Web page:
With the events of this past summer, now more than ever may be not only the time to recognize the efforts and accomplishments of Black Americans throughout our history, but perhaps to also honor their history by taking the time to learn more about the experiences of Black Americans. The month of February has officially been recognized as Black History Month since President Gerald Ford declared it so in 1976. Visit museums and heritage sites, support Black-owned businesses, and read a few books to learn more. And, with some of these locations temporarily closed or operating on shortened hours due to the pandemic, keep in mind our list is not a to-do list for February, but instead a to-do list for all time.
Museums and Heritage Sights
The Northwest African American Museum, Seattle, Washington: If you’re planning a trip to Leavenworth Tiny House Village, a good field trip to consider would be a trip to the Northwest African American Museum in Seattle (about a two-hour drive). The mission of the museum includes presenting and preserving the connections between the Pacific Northwest and people of African descent and is accomplished though exhibits and educational programs. Currently closed due to COVID-19, check out their virtual exhibits at www.naanmw.org. If you plan to visit once the museum reopens, don’t miss the nearby Jimi Hendrix Park, named for the one of the greatest and most innovative African-American guitarists of all time.
California African American Museum (CAAM), Los Angeles, California: Highlighting the important role African Americans have played in the development of the American West through over 4000 pieces that include art, historic objects and printed materials, the Museum was one of the first African American museums fully supported by any US state. CAAM also offers lectures and workshops. (The museum is a little over 100 miles from our colorful cottages in Palm Springs.)
Abyssinian Meeting House, Portland, Maine: Located about 72 miles from the Tuxbury Tiny House Village, the Abyssinian Meeting House is Maine’s oldest African-American church building and the third oldest in the country. Construction began in 1828 and was completed in 1831 and all construction was done by free African Americans. The Abyssinian Meeting House served not only as a house of worship, but also as the center of social and political life for Portland’s African American community. The church is listed on the National Register of Historic Places.
Milton House, Milton, Wisconsin: Milton House served as a stop on the Underground Railroad in part due to its location to the Rock River, a tributary to the Mississippi, which may have served as a route to Canada for escaping slaves. It was declared a National Historic Landmark in 1998 and visitors can take a guided tour of the building, the nearby cabin and the original tunnel used by the freedom seekers. Milton is about 84 miles from the cabins at Arrowhead.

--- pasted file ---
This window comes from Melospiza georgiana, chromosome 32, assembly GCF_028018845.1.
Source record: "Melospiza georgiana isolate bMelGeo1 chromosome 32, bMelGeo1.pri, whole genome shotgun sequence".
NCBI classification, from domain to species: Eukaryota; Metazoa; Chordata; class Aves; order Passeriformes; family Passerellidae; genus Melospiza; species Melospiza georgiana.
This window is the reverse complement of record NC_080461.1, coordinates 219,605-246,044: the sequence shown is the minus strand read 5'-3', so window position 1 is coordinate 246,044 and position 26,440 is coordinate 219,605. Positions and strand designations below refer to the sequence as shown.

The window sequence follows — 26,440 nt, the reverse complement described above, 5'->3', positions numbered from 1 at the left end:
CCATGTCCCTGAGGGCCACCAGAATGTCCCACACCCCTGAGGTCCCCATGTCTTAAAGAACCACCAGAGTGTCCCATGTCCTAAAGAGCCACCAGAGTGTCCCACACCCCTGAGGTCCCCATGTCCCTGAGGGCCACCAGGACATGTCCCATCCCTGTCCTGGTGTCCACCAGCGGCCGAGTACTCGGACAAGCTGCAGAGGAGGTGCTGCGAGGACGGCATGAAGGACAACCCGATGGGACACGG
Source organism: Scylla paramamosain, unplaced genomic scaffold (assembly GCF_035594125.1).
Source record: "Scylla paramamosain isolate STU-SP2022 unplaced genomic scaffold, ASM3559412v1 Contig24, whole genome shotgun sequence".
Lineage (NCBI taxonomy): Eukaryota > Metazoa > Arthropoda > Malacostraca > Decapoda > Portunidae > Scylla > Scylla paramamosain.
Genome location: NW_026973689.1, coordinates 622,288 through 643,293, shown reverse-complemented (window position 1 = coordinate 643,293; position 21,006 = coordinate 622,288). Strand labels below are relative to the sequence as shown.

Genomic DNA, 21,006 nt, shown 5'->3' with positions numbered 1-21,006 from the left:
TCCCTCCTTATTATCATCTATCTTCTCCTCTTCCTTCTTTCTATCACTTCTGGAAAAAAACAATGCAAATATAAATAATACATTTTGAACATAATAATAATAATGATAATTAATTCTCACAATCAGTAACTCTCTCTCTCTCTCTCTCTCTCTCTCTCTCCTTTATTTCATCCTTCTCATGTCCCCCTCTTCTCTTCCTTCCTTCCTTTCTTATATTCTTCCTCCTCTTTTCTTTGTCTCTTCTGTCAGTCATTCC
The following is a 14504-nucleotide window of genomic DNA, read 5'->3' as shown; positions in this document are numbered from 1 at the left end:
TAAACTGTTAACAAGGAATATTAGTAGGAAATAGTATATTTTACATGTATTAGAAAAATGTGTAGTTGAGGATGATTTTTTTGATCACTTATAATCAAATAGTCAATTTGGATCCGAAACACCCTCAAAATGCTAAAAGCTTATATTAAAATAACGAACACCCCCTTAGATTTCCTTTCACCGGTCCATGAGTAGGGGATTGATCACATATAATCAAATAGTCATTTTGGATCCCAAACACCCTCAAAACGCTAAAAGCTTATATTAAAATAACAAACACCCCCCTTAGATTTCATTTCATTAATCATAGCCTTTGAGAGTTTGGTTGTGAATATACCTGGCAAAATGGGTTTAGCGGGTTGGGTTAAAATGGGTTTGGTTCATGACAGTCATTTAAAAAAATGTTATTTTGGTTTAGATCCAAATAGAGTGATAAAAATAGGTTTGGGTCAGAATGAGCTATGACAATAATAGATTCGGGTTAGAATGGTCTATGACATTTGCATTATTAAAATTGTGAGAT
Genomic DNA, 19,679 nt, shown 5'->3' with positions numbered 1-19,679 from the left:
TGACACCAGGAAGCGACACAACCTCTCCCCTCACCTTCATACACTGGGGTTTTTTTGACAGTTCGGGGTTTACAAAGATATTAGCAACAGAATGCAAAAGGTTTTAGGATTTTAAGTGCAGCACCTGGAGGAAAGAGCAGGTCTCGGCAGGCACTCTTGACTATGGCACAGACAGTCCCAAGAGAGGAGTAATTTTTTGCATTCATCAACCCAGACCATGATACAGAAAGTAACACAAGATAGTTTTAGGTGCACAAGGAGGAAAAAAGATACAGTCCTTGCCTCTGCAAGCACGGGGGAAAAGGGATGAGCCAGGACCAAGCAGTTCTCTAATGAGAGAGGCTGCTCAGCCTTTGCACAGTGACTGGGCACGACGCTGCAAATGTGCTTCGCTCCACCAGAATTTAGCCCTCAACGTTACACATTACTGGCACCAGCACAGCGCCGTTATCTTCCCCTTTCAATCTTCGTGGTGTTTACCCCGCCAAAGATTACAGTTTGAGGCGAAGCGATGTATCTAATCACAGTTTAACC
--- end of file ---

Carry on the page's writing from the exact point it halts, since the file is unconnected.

National Civil Rights Museum: The museum, located in Memphis, Tennessee, explores the history of the Civil Rights Movement and houses more than 260 artifacts. Through these artifacts, films, and other multi-media exhibits, visitors can trace the history of the movement beginning with the 17th century. The museum is built around the Lorraine Motel, which was the site of the assassination of Dr. Martin Luther King, Jr. Memphis is approximately 68 miles from Cherokee Landing.
Books to Read
The Warmth of Other Suns by Isabel Wilkerson: The stories of the Great Migration of Black citizens fleeing the South for northern and western American cities.
Between the World and Me by Ta-Nehisi Coates: A New York Times bestseller, this book is written as a letter to the author’s son to explain what it is to be Black in America.
The Underground Railroad by Colson Whitehead: This historical fiction story details the story of the fight for freedom by two Southern slaves.
So You Want to Talk about Race by Ijeoma Oluo: An examination of race in America with each chapter addressing an issue about race in our contemporary society.
Black-Owned Outdoor Gear Shop:
Lastly, if you’re looking for some camping and outdoor gear, check out slimpickensoutfitters.com. Recognized as the first Black-owned outdoor gear shop in the country, the business is owned by Jahmicah Dawes, who said in an article with Men’s Journal that his initial experiences with outdoor life through the Boy Scouts was “terrible” but that later in college he learned to love the outdoors. Dawes has said outdoor activities brings people together and believes “change happens around a campfire.” Shop from the website, or if you’re visiting Lake Whitney, the brick-and-mortar store is located in Stephenville, which is about 70 miles from the campground.